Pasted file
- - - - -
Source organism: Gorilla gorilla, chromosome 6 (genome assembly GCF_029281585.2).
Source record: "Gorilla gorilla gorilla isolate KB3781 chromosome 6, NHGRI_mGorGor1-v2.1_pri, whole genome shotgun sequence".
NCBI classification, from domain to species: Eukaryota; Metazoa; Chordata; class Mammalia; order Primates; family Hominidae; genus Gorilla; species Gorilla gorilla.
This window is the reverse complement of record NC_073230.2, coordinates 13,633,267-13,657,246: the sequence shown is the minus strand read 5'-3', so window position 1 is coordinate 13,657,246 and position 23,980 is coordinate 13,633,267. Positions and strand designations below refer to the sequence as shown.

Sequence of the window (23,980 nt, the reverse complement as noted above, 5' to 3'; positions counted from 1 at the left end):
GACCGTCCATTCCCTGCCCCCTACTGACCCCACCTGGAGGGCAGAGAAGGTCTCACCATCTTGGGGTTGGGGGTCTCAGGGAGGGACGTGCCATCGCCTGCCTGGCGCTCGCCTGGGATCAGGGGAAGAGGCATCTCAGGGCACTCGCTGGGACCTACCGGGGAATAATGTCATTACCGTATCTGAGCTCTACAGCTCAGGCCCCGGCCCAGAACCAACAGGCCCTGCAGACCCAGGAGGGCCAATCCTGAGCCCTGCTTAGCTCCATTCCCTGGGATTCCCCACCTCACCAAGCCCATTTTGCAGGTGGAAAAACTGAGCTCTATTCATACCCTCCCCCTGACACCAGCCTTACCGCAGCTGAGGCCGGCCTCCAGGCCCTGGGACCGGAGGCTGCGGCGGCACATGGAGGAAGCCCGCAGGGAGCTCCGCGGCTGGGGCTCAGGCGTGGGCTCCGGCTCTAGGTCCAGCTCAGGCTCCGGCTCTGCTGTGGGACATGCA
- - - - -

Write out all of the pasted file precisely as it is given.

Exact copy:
Source organism: Gorilla gorilla, chromosome 6 (genome assembly GCF_029281585.2).
Source record: "Gorilla gorilla gorilla isolate KB3781 chromosome 6, NHGRI_mGorGor1-v2.1_pri, whole genome shotgun sequence".
NCBI classification, from domain to species: Eukaryota; Metazoa; Chordata; class Mammalia; order Primates; family Hominidae; genus Gorilla; species Gorilla gorilla.
This window is the reverse complement of record NC_073230.2, coordinates 13,633,267-13,657,246: the sequence shown is the minus strand read 5'-3', so window position 1 is coordinate 13,657,246 and position 23,980 is coordinate 13,633,267. Positions and strand designations below refer to the sequence as shown.

Sequence of the window (23,980 nt, the reverse complement as noted above, 5' to 3'; positions counted from 1 at the left end):
GACCGTCCATTCCCTGCCCCCTACTGACCCCACCTGGAGGGCAGAGAAGGTCTCACCATCTTGGGGTTGGGGGTCTCAGGGAGGGACGTGCCATCGCCTGCCTGGCGCTCGCCTGGGATCAGGGGAAGAGGCATCTCAGGGCACTCGCTGGGACCTACCGGGGAATAATGTCATTACCGTATCTGAGCTCTACAGCTCAGGCCCCGGCCCAGAACCAACAGGCCCTGCAGACCCAGGAGGGCCAATCCTGAGCCCTGCTTAGCTCCATTCCCTGGGATTCCCCACCTCACCAAGCCCATTTTGCAGGTGGAAAAACTGAGCTCTATTCATACCCTCCCCCTGACACCAGCCTTACCGCAGCTGAGGCCGGCCTCCAGGCCCTGGGACCGGAGGCTGCGGCGGCACATGGAGGAAGCCCGCAGGGAGCTCCGCGGCTGGGGCTCAGGCGTGGGCTCCGGCTCTAGGTCCAGCTCAGGCTCCGGCTCTGCTGTGGGACATGCA